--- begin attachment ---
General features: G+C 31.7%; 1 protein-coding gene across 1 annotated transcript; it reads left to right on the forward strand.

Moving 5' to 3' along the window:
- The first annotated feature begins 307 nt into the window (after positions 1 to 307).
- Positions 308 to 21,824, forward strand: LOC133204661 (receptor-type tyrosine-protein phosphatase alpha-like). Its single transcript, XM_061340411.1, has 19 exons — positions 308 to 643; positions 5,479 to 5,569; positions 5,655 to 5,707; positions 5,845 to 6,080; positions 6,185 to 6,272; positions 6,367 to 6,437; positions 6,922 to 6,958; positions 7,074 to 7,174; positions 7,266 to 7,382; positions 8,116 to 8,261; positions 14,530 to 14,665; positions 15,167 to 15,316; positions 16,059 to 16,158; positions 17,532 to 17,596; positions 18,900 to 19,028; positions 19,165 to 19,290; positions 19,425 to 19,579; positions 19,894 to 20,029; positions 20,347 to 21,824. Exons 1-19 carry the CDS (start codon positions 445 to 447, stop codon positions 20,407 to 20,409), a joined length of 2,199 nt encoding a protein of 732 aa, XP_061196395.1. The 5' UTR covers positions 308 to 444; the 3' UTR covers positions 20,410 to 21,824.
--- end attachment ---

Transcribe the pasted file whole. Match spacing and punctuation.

General features: G+C 31.7%; 1 protein-coding gene across 1 annotated transcript; it reads left to right on the forward strand.

Moving 5' to 3' along the window:
- The first annotated feature begins 307 nt into the window (after positions 1 to 307).
- Positions 308 to 21,824, forward strand: LOC133204661 (receptor-type tyrosine-protein phosphatase alpha-like). Its single transcript, XM_061340411.1, has 19 exons — positions 308 to 643; positions 5,479 to 5,569; positions 5,655 to 5,707; positions 5,845 to 6,080; positions 6,185 to 6,272; positions 6,367 to 6,437; positions 6,922 to 6,958; positions 7,074 to 7,174; positions 7,266 to 7,382; positions 8,116 to 8,261; positions 14,530 to 14,665; positions 15,167 to 15,316; positions 16,059 to 16,158; positions 17,532 to 17,596; positions 18,900 to 19,028; positions 19,165 to 19,290; positions 19,425 to 19,579; positions 19,894 to 20,029; positions 20,347 to 21,824. Exons 1-19 carry the CDS (start codon positions 445 to 447, stop codon positions 20,407 to 20,409), a joined length of 2,199 nt encoding a protein of 732 aa, XP_061196395.1. The 5' UTR covers positions 308 to 444; the 3' UTR covers positions 20,410 to 21,824.